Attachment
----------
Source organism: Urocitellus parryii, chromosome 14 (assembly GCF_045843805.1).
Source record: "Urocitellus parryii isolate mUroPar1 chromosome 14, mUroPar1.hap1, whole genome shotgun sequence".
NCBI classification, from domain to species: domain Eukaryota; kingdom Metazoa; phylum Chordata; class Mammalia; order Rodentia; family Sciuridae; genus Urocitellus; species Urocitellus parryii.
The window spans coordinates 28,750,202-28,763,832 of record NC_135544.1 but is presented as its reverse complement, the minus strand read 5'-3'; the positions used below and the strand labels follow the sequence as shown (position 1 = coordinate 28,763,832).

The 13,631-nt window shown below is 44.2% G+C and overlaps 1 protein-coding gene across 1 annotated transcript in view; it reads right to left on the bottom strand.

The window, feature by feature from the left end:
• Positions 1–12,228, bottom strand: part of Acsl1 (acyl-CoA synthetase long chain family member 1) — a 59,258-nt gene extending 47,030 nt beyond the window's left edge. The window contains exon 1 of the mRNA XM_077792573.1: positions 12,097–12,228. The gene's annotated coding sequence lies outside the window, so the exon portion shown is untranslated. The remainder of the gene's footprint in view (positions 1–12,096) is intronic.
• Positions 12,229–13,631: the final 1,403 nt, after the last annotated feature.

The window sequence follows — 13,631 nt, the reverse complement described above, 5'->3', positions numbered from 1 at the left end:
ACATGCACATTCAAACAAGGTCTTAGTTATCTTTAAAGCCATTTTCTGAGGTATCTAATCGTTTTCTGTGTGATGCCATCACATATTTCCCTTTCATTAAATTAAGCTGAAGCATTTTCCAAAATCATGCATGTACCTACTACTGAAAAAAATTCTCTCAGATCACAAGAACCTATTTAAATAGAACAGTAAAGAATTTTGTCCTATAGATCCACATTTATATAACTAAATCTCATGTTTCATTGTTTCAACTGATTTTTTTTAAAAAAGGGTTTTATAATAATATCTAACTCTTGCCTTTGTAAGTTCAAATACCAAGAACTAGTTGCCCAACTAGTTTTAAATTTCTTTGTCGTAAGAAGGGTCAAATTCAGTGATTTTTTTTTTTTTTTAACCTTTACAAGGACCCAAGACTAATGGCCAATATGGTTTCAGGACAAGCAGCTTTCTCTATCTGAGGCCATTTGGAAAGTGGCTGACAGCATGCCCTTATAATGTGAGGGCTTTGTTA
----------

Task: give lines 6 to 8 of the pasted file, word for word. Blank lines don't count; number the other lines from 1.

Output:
The window, feature by feature from the left end:
• Positions 1–12,228, bottom strand: part of Acsl1 (acyl-CoA synthetase long chain family member 1) — a 59,258-nt gene extending 47,030 nt beyond the window's left edge. The window contains exon 1 of the mRNA XM_077792573.1: positions 12,097–12,228. The gene's annotated coding sequence lies outside the window, so the exon portion shown is untranslated. The remainder of the gene's footprint in view (positions 1–12,096) is intronic.
• Positions 12,229–13,631: the final 1,403 nt, after the last annotated feature.